Smoke Signals: Can barbecue sauce be healthful?
I’ve seen the future of barbecue sauce, and it is on the health-food aisle.
Last week, the Smoke Signals column and blog post provided recipes for traditional and unconventional barbecue sauces. After they appeared, we received questions about sugar-free sauces for diabetics and gluten-free sauces for people with celiac disease.
We thought we would follow-up with some answers.
Along with the tremendous growth in basic barbecue sauce variety -- such as umpteen different combinations of hot pepper, liquor, wood smoke and fruit flavorings -- sauce manufacturers have seized on health concerns as an expanding market niche.
Check out the labels of some locally produced sauces. Pork Barrel BBQ’s labels proclaim “All Natural, Gluten-Free, Vegan, No Preservatives, No MSG.” (What, nothing about clean solar energy powering the manufacturers turbines?) Rocklands Barbeque Sauce announces that it is gluten free, nut free, dairy free. The Beltway BBQ Sauce label advertises the fact that it has no high fructose corn syrup.
That’s just the locals. In July, the ubiquitous national brand Stubb’s, from Austin, announced that its entire line of sauces had earned the seal of approval from the Washington state based non-profit outfit, the Gluten Free Certification Organization. Stubb’s claims to be the first sauce company to receive the GFCO seal for its entire product line. But lots of brands claim to be gluten-free, including Fiorella’s Jack Sauce, Bull's-Eye Original BBQ Sauce, and Bone Suckin’ Sauce.
That’s the good news. The bad news is that people with celiac disease and other gluten-sensitive disorders need to read labels carefully. A story in the Wall Street Journal last week noted that consumers can mistake gluten-free for healthful. "Many packaged gluten-free products are even higher in carbs, sugar, fat and calories than their regular counterparts, and they tend to be lower in fiber, vitamins and iron," Shelley Case, a registered dietician on the medical advisory board of the Celiac Disease Foundation, told the Journal.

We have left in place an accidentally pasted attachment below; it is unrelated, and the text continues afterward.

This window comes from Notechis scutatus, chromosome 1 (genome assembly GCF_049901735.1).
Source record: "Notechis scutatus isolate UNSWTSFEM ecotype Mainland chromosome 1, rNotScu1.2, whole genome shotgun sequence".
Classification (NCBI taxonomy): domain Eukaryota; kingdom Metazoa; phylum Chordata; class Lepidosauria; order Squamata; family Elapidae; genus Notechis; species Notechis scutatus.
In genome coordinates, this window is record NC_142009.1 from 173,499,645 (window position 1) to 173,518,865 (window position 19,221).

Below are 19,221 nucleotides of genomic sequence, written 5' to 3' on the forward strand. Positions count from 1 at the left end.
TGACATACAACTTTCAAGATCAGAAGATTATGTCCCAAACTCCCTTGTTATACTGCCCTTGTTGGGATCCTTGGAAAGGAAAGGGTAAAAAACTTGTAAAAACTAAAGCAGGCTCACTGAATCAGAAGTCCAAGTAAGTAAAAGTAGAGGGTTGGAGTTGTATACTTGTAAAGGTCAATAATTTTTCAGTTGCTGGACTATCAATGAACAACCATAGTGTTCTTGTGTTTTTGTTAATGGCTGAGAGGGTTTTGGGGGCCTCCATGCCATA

In addition, gluten is commonly thought to be a product of wheat, and it is. But it is also a protein found in barley and rye, which means that gluten-sensitive people can’t simply assume that a product is gluten-free if a manufacturer says its product is wheat-free, as some barbecue sauces say.
Gluten is typically found in ketchup, which is often a base for barbecue sauce. If you are making a sauce, substitute the same amount of tomato sauce for the ketchup, taste after adding the remainder of the recipe’s ingredients, then tinker with the seasonings. It can also be found in vinegar. Substitute lemon juice.
If you have celiac disease, you don’t need to be told to read the label of everything you use. But so many things can go into a barbecue sauce, double-check every ingredient before adding it to make sure it is gluten-free.
Likewise, diabetics have a challenge finding bottled barbecue sauce or recipes, as most sauces use sugar. One replacement for sugar is agave. All About Agave shows how to substitute agave for other sweeteners.
Commercially, the Chef Hymie Grande line of sauces uses agave and has received the American Diabetes Association approval.
If you want to make your own barbecue sauce, the association's Web site is a good source. Its magazine, Diabetes Forecast, has a couple of barbecue sauce recipes, including one that uses a little brown sugar and one that uses Splenda.
-- Jim Shahin
(Follow me on Twitter.)
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